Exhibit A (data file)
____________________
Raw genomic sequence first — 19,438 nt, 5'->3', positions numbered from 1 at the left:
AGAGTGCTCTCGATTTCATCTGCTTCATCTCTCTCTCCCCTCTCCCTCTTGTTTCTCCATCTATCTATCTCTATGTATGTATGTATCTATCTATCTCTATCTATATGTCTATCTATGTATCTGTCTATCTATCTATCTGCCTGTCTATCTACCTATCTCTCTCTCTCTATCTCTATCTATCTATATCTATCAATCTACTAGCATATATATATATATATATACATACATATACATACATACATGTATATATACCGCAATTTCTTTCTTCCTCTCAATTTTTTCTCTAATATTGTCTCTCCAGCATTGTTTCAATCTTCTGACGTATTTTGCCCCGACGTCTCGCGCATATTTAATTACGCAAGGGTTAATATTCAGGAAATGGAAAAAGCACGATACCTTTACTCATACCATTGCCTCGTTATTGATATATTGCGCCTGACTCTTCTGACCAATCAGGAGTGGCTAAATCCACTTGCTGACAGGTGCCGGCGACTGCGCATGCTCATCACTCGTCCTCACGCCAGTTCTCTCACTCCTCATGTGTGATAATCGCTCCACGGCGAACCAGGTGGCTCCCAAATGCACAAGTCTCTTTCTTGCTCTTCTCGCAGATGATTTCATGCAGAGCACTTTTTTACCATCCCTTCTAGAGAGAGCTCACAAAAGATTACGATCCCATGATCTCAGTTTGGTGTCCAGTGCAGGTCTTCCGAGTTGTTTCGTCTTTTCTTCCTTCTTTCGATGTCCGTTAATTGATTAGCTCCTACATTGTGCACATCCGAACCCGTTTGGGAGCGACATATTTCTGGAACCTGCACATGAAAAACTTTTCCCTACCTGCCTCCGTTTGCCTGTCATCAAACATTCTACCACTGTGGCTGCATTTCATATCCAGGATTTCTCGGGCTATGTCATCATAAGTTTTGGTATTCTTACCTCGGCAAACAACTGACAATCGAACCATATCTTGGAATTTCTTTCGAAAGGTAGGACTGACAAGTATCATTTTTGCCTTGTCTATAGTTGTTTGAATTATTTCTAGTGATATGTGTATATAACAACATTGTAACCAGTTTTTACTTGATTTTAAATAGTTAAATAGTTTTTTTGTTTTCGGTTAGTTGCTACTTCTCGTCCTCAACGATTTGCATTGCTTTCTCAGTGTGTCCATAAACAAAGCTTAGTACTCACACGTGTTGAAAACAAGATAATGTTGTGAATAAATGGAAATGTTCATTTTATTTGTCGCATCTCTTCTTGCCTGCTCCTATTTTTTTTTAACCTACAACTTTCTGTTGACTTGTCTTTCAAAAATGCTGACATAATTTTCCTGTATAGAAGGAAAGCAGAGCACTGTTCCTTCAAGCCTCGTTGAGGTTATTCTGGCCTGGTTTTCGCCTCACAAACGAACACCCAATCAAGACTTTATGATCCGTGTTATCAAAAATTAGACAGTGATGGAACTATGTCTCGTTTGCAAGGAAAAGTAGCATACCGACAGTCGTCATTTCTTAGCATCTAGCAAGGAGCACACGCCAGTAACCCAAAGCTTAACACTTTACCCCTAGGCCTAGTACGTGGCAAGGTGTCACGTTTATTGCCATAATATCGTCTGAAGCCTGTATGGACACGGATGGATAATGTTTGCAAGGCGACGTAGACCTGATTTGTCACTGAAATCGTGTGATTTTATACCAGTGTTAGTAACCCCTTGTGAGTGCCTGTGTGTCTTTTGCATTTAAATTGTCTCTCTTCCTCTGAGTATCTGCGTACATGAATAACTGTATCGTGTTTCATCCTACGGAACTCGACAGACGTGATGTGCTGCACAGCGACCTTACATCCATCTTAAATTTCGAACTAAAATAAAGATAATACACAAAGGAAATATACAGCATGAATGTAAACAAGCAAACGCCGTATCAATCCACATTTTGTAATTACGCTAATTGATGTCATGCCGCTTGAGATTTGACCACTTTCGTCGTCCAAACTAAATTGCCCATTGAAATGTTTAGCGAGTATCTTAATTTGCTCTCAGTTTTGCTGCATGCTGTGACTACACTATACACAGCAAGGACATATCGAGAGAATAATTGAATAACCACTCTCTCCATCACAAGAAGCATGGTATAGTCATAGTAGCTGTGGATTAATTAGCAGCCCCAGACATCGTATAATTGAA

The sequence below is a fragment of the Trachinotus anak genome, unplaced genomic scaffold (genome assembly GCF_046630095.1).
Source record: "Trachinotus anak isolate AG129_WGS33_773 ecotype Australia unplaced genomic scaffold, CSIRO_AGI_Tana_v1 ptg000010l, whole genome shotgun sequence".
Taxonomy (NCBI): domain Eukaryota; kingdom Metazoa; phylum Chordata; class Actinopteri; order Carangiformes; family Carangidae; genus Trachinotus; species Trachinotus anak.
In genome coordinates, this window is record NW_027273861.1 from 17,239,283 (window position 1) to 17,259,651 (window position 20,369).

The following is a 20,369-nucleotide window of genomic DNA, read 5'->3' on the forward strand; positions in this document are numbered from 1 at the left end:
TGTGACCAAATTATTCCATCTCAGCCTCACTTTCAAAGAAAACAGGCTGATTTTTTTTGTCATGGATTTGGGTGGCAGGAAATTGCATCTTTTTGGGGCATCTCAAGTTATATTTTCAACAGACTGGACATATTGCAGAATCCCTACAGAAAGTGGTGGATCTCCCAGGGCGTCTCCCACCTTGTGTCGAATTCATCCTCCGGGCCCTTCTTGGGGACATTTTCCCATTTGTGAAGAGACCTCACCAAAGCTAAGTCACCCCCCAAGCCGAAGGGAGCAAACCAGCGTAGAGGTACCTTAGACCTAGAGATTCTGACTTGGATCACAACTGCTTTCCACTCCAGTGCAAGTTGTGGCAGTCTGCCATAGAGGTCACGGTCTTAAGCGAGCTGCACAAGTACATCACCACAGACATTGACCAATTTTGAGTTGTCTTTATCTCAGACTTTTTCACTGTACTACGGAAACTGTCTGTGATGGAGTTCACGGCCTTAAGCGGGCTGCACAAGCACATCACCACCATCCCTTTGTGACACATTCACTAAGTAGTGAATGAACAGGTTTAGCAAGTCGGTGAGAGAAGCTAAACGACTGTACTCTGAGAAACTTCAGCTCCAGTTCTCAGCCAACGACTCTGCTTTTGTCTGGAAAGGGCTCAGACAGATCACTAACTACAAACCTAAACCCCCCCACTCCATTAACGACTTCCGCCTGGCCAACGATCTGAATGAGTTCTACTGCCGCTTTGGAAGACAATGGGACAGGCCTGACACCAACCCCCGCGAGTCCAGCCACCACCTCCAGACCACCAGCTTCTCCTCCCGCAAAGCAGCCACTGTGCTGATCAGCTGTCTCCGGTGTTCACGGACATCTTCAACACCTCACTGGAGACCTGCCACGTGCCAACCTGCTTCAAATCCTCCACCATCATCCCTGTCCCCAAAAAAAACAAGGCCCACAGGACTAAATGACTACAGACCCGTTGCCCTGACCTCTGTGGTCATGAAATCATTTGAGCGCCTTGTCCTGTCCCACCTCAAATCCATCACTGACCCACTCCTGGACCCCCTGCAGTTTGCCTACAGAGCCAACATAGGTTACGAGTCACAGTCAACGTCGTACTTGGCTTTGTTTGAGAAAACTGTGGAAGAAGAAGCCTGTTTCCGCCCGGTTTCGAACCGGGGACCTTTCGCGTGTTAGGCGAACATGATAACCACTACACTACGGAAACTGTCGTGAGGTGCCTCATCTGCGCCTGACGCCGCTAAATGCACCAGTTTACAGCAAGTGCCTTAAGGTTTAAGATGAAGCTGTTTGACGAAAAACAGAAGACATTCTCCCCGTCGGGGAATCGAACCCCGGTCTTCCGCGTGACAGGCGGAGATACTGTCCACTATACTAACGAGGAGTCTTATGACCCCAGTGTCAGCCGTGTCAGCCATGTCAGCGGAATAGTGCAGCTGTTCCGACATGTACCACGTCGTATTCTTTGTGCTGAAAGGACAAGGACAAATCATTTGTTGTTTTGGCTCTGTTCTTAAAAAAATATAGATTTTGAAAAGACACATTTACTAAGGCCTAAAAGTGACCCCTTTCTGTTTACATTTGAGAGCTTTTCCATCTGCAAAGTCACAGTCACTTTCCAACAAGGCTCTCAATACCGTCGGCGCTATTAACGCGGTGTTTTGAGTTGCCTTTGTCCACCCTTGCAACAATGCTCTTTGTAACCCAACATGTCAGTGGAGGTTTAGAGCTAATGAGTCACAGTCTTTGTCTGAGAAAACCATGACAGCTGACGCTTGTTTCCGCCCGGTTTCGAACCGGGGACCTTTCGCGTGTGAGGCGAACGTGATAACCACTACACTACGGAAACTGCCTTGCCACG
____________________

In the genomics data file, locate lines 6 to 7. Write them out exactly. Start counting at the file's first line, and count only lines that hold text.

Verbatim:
In genome coordinates, this window is record NW_027273861.1 from 17,239,283 (window position 1) to 17,259,651 (window position 20,369).

The following is a 20,369-nucleotide window of genomic DNA, read 5'->3' on the forward strand; positions in this document are numbered from 1 at the left end: